Preventing and treating burn wounds in children


Thermal or heat related injuries are largely preventable but remain a major problem in South Africa. Statistics show that as many as 256 children get burned every day.

According to Gerhard Van Emmenis, Principal Officer of Bonitas Medical Fund, “Burns are among the most devastating of all injuries, ranging from physical impairments and disfigurement, to emotional and mental anguish. It can cost up to R100 000 to treat one burn victim.”

Prevention is key and we asked the experts to help us safeguard our homes to minimise these accidents, and they also advise parents what to do when their child gets burned.

Who is at risk?

Most burn incidents happen in the home environment. Everyone, of any age, is at risk. 

But children are particularly susceptible, as toddlers or pre-schoolers who are mobile and confined in a small spaces in cold weather are at very high risk of burn injury. Children’s skin is thinner than adults’, making them particularly susceptible to harsher burns with long-term effects,’ says Gerhard.

What are the major causes of burns in children?


“The major cause of thermal injury is related to the use of paraffin in the home as an energy source,” says Gerhard Van Emmenis, Principal Officer of Bonitas Medical Fund. “Paraffin is particularly flammable and burns easily and, if spilled, can lead to an extensive fire.”

Hot drinks or oil 

According to Charlene van Tonder from Safe-Kids (a company offering first aid courses in Cape Town), burning with a hot liquid like water or oil is one of the most common causes of household burns among babies, toddlers and young children. 

"Many babies are burnt while their mothers drink hot tea and coffee while breastfeeding," she says. Toddlers who start to walk or pull themselves up against things are often burnt by pulling over cups of hot coffee or tea, adds Charlene. And "children of any age can be burnt in the kitchen when they accidentally bump into their parents, spilling hot contents over themselves.”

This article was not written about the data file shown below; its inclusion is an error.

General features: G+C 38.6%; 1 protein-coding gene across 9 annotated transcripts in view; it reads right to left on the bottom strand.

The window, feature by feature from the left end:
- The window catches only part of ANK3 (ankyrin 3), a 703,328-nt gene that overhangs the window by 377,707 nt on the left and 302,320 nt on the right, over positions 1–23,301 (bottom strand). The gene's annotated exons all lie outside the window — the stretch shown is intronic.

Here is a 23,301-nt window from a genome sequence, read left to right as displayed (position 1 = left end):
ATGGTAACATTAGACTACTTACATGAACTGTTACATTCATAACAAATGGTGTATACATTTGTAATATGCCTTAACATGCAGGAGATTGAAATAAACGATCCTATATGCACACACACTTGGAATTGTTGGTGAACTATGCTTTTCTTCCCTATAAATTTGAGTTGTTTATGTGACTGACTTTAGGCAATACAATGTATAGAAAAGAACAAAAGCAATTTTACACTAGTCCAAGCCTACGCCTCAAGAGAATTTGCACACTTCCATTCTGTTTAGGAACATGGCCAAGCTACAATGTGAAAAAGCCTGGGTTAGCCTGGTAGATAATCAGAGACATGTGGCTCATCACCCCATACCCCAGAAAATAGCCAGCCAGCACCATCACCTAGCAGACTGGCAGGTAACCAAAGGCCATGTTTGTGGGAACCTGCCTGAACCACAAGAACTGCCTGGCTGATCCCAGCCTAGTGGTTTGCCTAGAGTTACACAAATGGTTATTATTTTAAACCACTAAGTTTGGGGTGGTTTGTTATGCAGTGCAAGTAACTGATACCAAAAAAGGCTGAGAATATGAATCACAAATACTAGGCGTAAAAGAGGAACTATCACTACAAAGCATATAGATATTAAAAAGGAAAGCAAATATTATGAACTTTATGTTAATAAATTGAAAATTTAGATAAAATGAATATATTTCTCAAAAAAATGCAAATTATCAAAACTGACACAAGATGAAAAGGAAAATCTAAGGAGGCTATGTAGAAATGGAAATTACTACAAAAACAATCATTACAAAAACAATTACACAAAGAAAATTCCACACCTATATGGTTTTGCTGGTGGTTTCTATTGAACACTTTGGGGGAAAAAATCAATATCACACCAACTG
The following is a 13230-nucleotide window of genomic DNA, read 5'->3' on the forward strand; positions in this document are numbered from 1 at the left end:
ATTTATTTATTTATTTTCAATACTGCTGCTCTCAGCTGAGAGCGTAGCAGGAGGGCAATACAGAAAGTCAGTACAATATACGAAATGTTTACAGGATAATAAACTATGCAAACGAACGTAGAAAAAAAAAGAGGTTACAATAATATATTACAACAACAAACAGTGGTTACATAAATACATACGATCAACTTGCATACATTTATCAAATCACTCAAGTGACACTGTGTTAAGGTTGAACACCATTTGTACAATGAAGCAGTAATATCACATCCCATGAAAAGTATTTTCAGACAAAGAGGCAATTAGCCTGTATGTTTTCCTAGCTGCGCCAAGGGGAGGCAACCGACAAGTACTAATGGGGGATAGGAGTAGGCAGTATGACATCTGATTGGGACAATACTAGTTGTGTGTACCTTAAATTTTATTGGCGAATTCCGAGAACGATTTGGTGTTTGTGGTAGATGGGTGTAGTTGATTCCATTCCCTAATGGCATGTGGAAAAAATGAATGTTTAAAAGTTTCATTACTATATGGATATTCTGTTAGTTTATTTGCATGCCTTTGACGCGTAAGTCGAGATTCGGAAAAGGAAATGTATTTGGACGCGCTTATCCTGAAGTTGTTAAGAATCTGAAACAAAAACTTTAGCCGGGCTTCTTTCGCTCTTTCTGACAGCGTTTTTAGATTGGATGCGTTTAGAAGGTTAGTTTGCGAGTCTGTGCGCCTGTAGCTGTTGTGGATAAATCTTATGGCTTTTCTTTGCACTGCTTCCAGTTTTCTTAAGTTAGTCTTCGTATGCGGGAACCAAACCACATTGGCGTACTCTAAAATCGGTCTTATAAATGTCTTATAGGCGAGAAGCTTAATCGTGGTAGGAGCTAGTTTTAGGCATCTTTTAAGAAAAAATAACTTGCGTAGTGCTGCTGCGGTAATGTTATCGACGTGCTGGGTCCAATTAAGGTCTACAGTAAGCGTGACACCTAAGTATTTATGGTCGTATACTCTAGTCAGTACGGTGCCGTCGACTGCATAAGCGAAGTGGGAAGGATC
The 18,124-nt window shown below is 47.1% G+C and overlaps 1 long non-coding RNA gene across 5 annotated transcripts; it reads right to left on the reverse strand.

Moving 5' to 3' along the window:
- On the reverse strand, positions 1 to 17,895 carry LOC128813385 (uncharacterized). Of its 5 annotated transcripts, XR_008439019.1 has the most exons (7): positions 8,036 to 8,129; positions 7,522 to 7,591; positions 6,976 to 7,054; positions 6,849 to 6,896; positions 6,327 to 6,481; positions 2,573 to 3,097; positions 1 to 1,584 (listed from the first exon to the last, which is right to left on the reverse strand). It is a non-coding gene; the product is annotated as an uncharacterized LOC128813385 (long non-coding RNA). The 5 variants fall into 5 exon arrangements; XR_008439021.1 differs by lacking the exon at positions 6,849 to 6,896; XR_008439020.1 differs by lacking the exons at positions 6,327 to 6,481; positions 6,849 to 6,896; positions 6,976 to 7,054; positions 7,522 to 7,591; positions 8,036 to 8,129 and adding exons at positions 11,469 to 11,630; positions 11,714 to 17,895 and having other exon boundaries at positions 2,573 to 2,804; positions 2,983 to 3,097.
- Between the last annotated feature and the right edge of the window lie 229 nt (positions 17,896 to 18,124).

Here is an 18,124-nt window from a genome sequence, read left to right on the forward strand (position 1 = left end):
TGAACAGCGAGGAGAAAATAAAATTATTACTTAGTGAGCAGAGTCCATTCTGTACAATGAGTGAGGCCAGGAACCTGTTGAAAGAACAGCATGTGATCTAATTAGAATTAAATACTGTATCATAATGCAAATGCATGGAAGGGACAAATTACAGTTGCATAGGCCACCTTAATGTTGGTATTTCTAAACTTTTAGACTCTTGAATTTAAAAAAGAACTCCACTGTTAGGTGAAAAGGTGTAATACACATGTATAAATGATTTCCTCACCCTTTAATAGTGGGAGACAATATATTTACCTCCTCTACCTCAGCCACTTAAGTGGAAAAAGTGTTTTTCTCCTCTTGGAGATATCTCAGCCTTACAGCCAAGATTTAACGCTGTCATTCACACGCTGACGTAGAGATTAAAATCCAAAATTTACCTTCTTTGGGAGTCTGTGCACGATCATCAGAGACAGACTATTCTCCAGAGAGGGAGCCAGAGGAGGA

“Often children climb into the bath when a parent has run only the hot water,” cautions Charlene.

Gerhard advises that you run the cold water first, then add hot water to the desired temperature so there’s never scalding water in the bath tub. And always first check the temperature of bathwater before putting a child into a bath.

Heaters and fires

During the winter months, heaters often cause burn wounds and in many homes candles, fires and braais are often the cause of serious burn wounds, Charlene says.

Gerhard adds heaters should never be left on all night and certainly not when the family is sleeping, and flammable materials must be safely away from any heating device.


Burns can also occur from electrical sources such as faulty switches, plugs or exposed cables, warns Gerhard. 

Preventing burns

1. Teach your kids about safety

Charlene says you need to teach your kids about safety from an early age too. "Teach them what items are hot, that they should never play with fire, and what will happen if they do," she says.

2. Make sure your home environment is as safe as possible

  • Accidents can and will happen, especially with small children who might not have it all figured out yet. There are, however, certain things you can do at home to make your child's environment a safer place to be.